Wednesday, July 24, 2019
The Archaic Electoral College for Presidential Elections Research Paper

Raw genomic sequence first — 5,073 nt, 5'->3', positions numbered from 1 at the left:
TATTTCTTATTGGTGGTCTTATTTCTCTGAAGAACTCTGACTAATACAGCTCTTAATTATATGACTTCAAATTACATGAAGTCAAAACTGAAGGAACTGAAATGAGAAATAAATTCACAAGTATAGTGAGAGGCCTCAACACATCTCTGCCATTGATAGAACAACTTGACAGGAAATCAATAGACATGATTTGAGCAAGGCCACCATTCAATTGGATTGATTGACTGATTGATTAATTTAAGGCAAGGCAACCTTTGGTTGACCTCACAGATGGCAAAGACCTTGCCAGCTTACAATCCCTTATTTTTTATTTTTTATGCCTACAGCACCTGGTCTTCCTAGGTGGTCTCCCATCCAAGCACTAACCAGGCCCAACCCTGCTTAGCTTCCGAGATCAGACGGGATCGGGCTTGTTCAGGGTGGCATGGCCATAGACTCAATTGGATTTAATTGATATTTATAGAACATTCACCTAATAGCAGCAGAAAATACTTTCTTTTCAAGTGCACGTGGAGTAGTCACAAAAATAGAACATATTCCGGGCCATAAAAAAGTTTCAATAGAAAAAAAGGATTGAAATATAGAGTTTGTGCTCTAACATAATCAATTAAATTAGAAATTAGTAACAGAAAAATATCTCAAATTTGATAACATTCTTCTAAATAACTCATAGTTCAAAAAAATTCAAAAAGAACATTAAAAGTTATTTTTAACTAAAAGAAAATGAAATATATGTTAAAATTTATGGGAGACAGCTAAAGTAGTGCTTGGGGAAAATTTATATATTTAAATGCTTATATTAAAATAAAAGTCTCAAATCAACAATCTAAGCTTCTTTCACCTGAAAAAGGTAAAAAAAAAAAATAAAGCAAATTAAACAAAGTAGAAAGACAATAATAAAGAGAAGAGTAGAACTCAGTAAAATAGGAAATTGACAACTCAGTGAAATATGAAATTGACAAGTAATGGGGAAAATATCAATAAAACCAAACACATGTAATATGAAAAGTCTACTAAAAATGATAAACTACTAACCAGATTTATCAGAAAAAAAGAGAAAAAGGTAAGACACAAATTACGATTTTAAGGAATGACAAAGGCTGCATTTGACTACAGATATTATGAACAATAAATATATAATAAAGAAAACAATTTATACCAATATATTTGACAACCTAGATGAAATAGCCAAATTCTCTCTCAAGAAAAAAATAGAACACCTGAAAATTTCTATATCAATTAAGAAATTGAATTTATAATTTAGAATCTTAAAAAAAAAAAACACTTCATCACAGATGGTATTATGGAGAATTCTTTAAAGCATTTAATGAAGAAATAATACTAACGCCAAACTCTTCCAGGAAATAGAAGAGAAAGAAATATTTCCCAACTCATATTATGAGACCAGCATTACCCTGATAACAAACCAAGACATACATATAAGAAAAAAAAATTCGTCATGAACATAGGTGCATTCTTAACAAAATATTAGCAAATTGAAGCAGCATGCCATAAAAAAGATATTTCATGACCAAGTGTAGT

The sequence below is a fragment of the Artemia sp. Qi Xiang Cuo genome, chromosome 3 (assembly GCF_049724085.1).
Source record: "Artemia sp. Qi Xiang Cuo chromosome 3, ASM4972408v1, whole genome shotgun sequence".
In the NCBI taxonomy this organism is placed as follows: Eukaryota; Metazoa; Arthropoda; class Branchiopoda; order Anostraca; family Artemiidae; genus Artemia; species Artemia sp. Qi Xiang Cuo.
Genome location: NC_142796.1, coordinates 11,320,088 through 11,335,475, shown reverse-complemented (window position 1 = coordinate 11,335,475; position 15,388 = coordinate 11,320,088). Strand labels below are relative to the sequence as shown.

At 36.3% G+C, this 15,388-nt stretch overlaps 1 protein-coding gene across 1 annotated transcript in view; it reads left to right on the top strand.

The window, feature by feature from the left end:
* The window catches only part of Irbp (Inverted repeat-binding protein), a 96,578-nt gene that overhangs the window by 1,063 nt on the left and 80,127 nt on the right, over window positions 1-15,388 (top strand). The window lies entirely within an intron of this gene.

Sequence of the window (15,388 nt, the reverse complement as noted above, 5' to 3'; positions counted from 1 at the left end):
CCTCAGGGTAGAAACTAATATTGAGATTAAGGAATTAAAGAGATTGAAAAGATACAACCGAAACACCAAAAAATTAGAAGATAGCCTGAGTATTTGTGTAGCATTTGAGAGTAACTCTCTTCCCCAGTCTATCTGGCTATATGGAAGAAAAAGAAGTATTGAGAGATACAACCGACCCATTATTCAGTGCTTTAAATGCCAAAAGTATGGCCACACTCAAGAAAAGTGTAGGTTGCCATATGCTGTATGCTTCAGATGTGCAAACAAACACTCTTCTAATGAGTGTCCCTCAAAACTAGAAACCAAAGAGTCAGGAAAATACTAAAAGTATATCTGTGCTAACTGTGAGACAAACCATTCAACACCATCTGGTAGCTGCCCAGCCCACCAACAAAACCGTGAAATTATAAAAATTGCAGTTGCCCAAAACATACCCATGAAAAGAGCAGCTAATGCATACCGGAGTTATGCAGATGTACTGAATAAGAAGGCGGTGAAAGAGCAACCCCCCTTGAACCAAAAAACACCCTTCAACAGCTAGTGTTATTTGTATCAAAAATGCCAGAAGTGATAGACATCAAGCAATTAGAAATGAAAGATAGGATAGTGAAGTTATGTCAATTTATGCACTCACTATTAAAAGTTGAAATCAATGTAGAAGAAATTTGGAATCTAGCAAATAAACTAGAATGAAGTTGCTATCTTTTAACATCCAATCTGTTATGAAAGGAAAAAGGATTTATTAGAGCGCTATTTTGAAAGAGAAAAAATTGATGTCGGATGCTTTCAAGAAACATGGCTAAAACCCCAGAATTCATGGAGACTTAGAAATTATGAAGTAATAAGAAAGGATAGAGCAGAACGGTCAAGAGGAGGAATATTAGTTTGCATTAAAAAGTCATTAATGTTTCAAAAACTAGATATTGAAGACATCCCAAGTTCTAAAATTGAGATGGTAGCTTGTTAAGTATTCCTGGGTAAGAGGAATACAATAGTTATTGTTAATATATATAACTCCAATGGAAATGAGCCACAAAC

The Archaic Electoral College for Presidential Elections - Research Paper Example Firstly, it is important to describe how the Electoral College method currently works. Every four years, in this indirect election method, U.S. citizens vote for Electors in their respective states who, in turn, vote for a Presidential candidate. With some exceptions, when a party receives a majority in a particular state, Electors from that party are deemed to have won the state. There are a total of 538 electors in the Electoral College system. When a party wins enough states to reach a count of at least 270 electors, the Presidential nominee from that party wins the election. So, a President wins the election by an aggregate of statewide electors rather than the total number of nationwide votes. The number of Electors in each state is equal to the total number of Senators and U.S. Representatives in it (Ã¢â¬Å"How the Electoral College FunctionsÃ¢â¬ 10). Since the number of U.S. Representatives is based on population, more populous states have more electors. The electors only t ake part in this one-time vote and are not responsible for any future legislative work. They are appointees of participating political parties and typically always vote in favour of their partyÃ¢â¬â¢s respective candidate. Historically, on four occasions the winning president did not receive the popular vote with the latest being the 2000 elections (Ã¢â¬Å"How the Electoral College FunctionsÃ¢â¬ 17) when Al Gore lost to George W. Bush by a slim margin of Electoral College votes despite receiving a higher nationwide popular vote. Bush won 271 Electoral College votes, with a margin of only 1 vote above the minimum required.
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